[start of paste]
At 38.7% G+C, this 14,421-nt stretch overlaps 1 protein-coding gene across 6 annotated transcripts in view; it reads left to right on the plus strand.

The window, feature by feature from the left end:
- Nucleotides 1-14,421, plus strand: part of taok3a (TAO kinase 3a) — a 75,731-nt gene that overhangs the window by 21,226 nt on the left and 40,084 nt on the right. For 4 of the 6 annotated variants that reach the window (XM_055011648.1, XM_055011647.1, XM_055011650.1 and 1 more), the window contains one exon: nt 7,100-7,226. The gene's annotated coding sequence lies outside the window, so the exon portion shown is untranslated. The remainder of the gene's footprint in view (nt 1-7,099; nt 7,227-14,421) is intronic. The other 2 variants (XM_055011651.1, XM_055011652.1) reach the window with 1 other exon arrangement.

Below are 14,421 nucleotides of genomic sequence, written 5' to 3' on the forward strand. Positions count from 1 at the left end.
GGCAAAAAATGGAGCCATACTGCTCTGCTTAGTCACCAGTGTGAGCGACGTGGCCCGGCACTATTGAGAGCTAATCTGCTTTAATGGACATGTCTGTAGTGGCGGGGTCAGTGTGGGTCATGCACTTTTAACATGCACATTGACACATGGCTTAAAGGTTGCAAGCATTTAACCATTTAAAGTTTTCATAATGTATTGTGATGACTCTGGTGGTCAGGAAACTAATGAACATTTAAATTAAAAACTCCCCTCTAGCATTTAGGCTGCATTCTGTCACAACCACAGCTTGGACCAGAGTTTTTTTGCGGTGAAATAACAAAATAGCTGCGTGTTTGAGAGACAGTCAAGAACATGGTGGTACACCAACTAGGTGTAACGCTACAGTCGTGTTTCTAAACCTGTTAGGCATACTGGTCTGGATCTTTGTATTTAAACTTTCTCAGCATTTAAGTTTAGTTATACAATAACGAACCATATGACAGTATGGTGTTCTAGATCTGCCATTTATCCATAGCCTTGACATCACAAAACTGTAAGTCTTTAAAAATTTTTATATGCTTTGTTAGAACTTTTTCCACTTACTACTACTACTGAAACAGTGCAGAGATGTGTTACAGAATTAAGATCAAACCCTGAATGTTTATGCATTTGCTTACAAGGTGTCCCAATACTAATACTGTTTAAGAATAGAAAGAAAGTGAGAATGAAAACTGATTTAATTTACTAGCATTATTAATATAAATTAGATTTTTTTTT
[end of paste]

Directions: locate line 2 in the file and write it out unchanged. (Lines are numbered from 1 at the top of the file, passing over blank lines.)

The window, feature by feature from the left end: